Looking for guidance on swapping a Switch

I’m having issues with a few switches that are starting to be inconsistent, and I’m looking to just buy some quiet click matias, and swap them out myself for ongoing repairs.

I haven’t swapped a switch, not really set up to solder, etc.

I’m looking for a tutorial, or clear cut guidance on how I could swap a switch on my board. I’d like to learn to fix this board for the coming years, not just rely on repairs.

1 Like

Have you tried cleaning the switches that are not working correctly. I am constantly blown away at how sensitive and unreliable these switches are and how fast they start working again when properly cleaned.

I’d be interested in this too. I’ve got 1 switch that definitely needs replacing, and most of the tools to do it, but don’t feel confident going in blind.

I had a broken switch. In order to avoid shipment costs from Germany to USA, I tried to solder it on my own. I am not a pro solderer, but some years ago I had to solder VGA adapters as a student.

TL;DR: Only if you are an experienced solderer with high quality equipment. Otherwise, reach out for help.

The board is astonishingly well manufactured. Anyone thinking about replacing a switch should just open the board and have a look in it. In a nutshell: everything looks robust and with quite some room between individual soldering points.

Now comes the uncool part. It seems to be damn hard to get the soldering points right. For one, it seems to me as if the coating of the circuit board melts when one moves the soldering iron next to it. It might just be flux from the tin that dropped, but the white fume/steam I saw did and the surrounding of the holes do just look worrysome.

Furthermore, it seems to be incredible hard to get the tin points good enough. First, when I flipped my circuit board upside down, it the tin just dropped through it. This resulted in a big ball of tin in between the two circuit boards (open your keyboard :-)), which made it hard to remove the switch then. Second, I managed to attach the switch somehow, sometimes even with tiny balls of tin covering the hole in the circuit board. Unfortunately, this was not enough to make the keyswitch work again. Honestly, I am a bit puzzled about how the soldering must be done in order to make electric contact to the board.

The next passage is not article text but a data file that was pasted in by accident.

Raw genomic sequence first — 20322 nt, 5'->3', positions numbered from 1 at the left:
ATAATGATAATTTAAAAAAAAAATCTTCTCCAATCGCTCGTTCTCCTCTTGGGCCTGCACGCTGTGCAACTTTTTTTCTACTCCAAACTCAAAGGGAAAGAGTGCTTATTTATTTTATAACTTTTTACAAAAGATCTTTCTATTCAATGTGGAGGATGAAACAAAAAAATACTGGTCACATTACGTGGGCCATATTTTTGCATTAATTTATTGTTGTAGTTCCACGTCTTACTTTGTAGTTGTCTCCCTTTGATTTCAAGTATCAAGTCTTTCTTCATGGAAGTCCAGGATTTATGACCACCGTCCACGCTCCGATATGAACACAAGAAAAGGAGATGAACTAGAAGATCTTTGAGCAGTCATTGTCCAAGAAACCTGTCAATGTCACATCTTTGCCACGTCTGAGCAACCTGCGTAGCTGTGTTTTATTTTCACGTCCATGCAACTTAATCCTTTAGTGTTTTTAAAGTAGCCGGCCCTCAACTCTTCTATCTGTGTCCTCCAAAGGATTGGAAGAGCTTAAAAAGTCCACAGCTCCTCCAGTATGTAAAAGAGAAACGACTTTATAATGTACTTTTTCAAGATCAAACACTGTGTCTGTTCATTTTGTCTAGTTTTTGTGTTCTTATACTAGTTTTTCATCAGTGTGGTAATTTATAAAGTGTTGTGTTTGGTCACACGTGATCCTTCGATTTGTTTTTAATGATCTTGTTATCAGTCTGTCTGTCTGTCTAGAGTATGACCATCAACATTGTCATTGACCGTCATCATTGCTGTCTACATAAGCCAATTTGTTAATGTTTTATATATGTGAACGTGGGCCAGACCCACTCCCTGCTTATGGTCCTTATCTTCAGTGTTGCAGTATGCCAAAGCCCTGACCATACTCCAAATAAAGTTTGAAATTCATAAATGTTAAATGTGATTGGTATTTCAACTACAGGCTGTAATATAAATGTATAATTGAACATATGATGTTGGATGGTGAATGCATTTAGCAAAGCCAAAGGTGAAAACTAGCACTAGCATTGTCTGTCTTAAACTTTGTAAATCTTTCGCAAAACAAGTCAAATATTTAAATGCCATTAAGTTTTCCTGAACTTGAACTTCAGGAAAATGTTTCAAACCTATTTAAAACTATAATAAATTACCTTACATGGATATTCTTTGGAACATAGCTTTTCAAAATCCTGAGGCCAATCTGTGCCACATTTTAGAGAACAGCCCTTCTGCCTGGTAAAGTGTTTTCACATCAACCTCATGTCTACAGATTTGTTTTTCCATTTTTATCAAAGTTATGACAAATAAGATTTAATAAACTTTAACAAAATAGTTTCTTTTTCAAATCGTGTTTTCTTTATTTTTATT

Some tips I had to learn the hard way (might seem to be obvious):

  • The LED is attached to the circuit board. Checking whether the LED glows is not a sufficient test for correct soldering.
  • One can bridge the contacts from the bottom, e.g. by using a paper clip. This might give you a feeling on how you can make electric contact.
  • I cannot manage to bridge the contacts from above. Might be some defect I introduced, might be because the circuit board is build back into the housing already, might be impossible at all. Better test before you are not sure whether you broke something.
  • Put a printable character to the key which’s switch you exchange before you start.

Two general tips:

  • A general soldering tip is to cover the contact wires (the ones coming out of the switch) with tin first. This is common practice e.g. when soldering cables and might help here as well.
  • I would recommend using a pliers for removing the switches (after removing the soldering tin, obviously). The force required to remove a switch is not to be underestimated and if you have podgy fingers (like me), that definitely will help.
  • edit: I would have found the tool third hand helpful.
4 Likes

You can learn about the outcome of my attempts to repair a key switch by soldering here.

2 Likes

I recently replaced a switch (I posted about how amazing the keyboard internals are) but I ended up getting a little help to do it.

The only issue we found was we struggled to remove the key once all the solder was heated.

This was remedied by having someone gently pull on the switch with some pliers (it was a faulty key so not too worried about damaging it) whilst the solder was removed.

After removing the key it was easier to clean up any remaining solder and reattach a new key.

A video of someone doing the switch, with maybe an amazon link to an appropriately good iron + sucker + flux would be a good thing to have on the site somewhere.

I know I’m pretty late responding to my own thread, but thank you for this. :slight_smile:

My keys kind of started working on their own. And ironically, I’m only back here after another key is definitely dead.

I’m confident I’m gonna have to swap it this time haha. Thanks for sharing your experiences. Much appreciated.